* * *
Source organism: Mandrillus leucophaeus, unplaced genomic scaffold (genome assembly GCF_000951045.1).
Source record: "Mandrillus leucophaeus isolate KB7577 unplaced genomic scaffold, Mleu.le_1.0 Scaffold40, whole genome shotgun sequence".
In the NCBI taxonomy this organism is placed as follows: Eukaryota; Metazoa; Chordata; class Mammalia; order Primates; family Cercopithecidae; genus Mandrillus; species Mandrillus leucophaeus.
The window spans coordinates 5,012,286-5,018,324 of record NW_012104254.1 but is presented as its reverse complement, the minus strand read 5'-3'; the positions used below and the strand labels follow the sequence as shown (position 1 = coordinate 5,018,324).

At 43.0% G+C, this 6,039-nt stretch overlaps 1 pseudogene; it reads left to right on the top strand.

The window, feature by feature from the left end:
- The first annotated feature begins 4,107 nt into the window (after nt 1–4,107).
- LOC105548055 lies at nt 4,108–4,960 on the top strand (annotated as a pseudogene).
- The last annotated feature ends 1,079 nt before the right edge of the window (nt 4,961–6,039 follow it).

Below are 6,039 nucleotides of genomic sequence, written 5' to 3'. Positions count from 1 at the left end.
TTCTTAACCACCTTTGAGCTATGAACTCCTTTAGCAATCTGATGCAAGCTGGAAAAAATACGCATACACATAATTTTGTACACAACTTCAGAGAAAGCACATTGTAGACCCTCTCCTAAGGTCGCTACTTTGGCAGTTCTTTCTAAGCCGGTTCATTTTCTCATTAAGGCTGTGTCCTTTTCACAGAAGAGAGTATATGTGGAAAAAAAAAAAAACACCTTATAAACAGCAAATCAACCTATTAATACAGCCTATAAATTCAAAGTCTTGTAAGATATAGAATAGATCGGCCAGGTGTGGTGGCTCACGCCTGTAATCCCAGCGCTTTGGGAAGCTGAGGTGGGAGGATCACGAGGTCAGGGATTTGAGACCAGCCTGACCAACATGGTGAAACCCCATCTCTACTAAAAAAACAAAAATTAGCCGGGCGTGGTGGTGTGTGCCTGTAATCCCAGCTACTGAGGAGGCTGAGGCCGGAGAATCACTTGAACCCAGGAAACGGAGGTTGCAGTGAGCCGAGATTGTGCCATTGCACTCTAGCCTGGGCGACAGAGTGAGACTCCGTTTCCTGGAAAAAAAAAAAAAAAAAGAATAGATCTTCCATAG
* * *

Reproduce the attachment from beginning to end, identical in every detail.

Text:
Source organism: Mandrillus leucophaeus, unplaced genomic scaffold (genome assembly GCF_000951045.1).
Source record: "Mandrillus leucophaeus isolate KB7577 unplaced genomic scaffold, Mleu.le_1.0 Scaffold40, whole genome shotgun sequence".
In the NCBI taxonomy this organism is placed as follows: Eukaryota; Metazoa; Chordata; class Mammalia; order Primates; family Cercopithecidae; genus Mandrillus; species Mandrillus leucophaeus.
The window spans coordinates 5,012,286-5,018,324 of record NW_012104254.1 but is presented as its reverse complement, the minus strand read 5'-3'; the positions used below and the strand labels follow the sequence as shown (position 1 = coordinate 5,018,324).

At 43.0% G+C, this 6,039-nt stretch overlaps 1 pseudogene; it reads left to right on the top strand.

The window, feature by feature from the left end:
- The first annotated feature begins 4,107 nt into the window (after nt 1–4,107).
- LOC105548055 lies at nt 4,108–4,960 on the top strand (annotated as a pseudogene).
- The last annotated feature ends 1,079 nt before the right edge of the window (nt 4,961–6,039 follow it).

Below are 6,039 nucleotides of genomic sequence, written 5' to 3'. Positions count from 1 at the left end.
TTCTTAACCACCTTTGAGCTATGAACTCCTTTAGCAATCTGATGCAAGCTGGAAAAAATACGCATACACATAATTTTGTACACAACTTCAGAGAAAGCACATTGTAGACCCTCTCCTAAGGTCGCTACTTTGGCAGTTCTTTCTAAGCCGGTTCATTTTCTCATTAAGGCTGTGTCCTTTTCACAGAAGAGAGTATATGTGGAAAAAAAAAAAAACACCTTATAAACAGCAAATCAACCTATTAATACAGCCTATAAATTCAAAGTCTTGTAAGATATAGAATAGATCGGCCAGGTGTGGTGGCTCACGCCTGTAATCCCAGCGCTTTGGGAAGCTGAGGTGGGAGGATCACGAGGTCAGGGATTTGAGACCAGCCTGACCAACATGGTGAAACCCCATCTCTACTAAAAAAACAAAAATTAGCCGGGCGTGGTGGTGTGTGCCTGTAATCCCAGCTACTGAGGAGGCTGAGGCCGGAGAATCACTTGAACCCAGGAAACGGAGGTTGCAGTGAGCCGAGATTGTGCCATTGCACTCTAGCCTGGGCGACAGAGTGAGACTCCGTTTCCTGGAAAAAAAAAAAAAAAAAGAATAGATCTTCCATAG